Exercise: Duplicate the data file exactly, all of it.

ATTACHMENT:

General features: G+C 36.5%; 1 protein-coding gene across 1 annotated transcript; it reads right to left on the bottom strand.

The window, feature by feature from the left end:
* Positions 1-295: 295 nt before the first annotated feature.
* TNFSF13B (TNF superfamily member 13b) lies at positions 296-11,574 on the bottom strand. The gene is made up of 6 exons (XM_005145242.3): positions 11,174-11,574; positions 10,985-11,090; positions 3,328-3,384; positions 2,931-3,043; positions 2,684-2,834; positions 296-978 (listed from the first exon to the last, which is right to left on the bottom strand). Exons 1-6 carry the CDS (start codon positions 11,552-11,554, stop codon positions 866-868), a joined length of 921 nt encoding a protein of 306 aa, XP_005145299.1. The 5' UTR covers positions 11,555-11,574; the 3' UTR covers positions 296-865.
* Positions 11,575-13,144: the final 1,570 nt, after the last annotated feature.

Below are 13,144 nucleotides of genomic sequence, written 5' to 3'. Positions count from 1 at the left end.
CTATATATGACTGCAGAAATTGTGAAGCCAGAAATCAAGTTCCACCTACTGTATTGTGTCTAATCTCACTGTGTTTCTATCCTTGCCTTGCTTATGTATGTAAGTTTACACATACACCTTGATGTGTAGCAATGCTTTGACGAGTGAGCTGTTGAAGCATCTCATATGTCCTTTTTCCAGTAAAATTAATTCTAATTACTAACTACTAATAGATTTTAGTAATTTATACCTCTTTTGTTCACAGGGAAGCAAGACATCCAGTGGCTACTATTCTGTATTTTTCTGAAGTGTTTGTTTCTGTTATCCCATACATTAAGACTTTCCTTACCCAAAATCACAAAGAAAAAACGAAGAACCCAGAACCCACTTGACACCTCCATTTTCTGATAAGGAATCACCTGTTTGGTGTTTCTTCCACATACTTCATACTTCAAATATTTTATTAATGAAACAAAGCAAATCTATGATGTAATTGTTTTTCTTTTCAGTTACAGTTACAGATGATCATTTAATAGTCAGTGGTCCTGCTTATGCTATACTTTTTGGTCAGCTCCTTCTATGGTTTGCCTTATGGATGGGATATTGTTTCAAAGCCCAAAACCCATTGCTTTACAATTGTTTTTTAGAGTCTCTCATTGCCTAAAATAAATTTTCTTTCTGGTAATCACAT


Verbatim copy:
General features: G+C 36.5%; 1 protein-coding gene across 1 annotated transcript; it reads right to left on the bottom strand.

The window, feature by feature from the left end:
* Positions 1-295: 295 nt before the first annotated feature.
* TNFSF13B (TNF superfamily member 13b) lies at positions 296-11,574 on the bottom strand. The gene is made up of 6 exons (XM_005145242.3): positions 11,174-11,574; positions 10,985-11,090; positions 3,328-3,384; positions 2,931-3,043; positions 2,684-2,834; positions 296-978 (listed from the first exon to the last, which is right to left on the bottom strand). Exons 1-6 carry the CDS (start codon positions 11,552-11,554, stop codon positions 866-868), a joined length of 921 nt encoding a protein of 306 aa, XP_005145299.1. The 5' UTR covers positions 11,555-11,574; the 3' UTR covers positions 296-865.
* Positions 11,575-13,144: the final 1,570 nt, after the last annotated feature.

Below are 13,144 nucleotides of genomic sequence, written 5' to 3'. Positions count from 1 at the left end.
CTATATATGACTGCAGAAATTGTGAAGCCAGAAATCAAGTTCCACCTACTGTATTGTGTCTAATCTCACTGTGTTTCTATCCTTGCCTTGCTTATGTATGTAAGTTTACACATACACCTTGATGTGTAGCAATGCTTTGACGAGTGAGCTGTTGAAGCATCTCATATGTCCTTTTTCCAGTAAAATTAATTCTAATTACTAACTACTAATAGATTTTAGTAATTTATACCTCTTTTGTTCACAGGGAAGCAAGACATCCAGTGGCTACTATTCTGTATTTTTCTGAAGTGTTTGTTTCTGTTATCCCATACATTAAGACTTTCCTTACCCAAAATCACAAAGAAAAAACGAAGAACCCAGAACCCACTTGACACCTCCATTTTCTGATAAGGAATCACCTGTTTGGTGTTTCTTCCACATACTTCATACTTCAAATATTTTATTAATGAAACAAAGCAAATCTATGATGTAATTGTTTTTCTTTTCAGTTACAGTTACAGATGATCATTTAATAGTCAGTGGTCCTGCTTATGCTATACTTTTTGGTCAGCTCCTTCTATGGTTTGCCTTATGGATGGGATATTGTTTCAAAGCCCAAAACCCATTGCTTTACAATTGTTTTTTAGAGTCTCTCATTGCCTAAAATAAATTTTCTTTCTGGTAATCACAT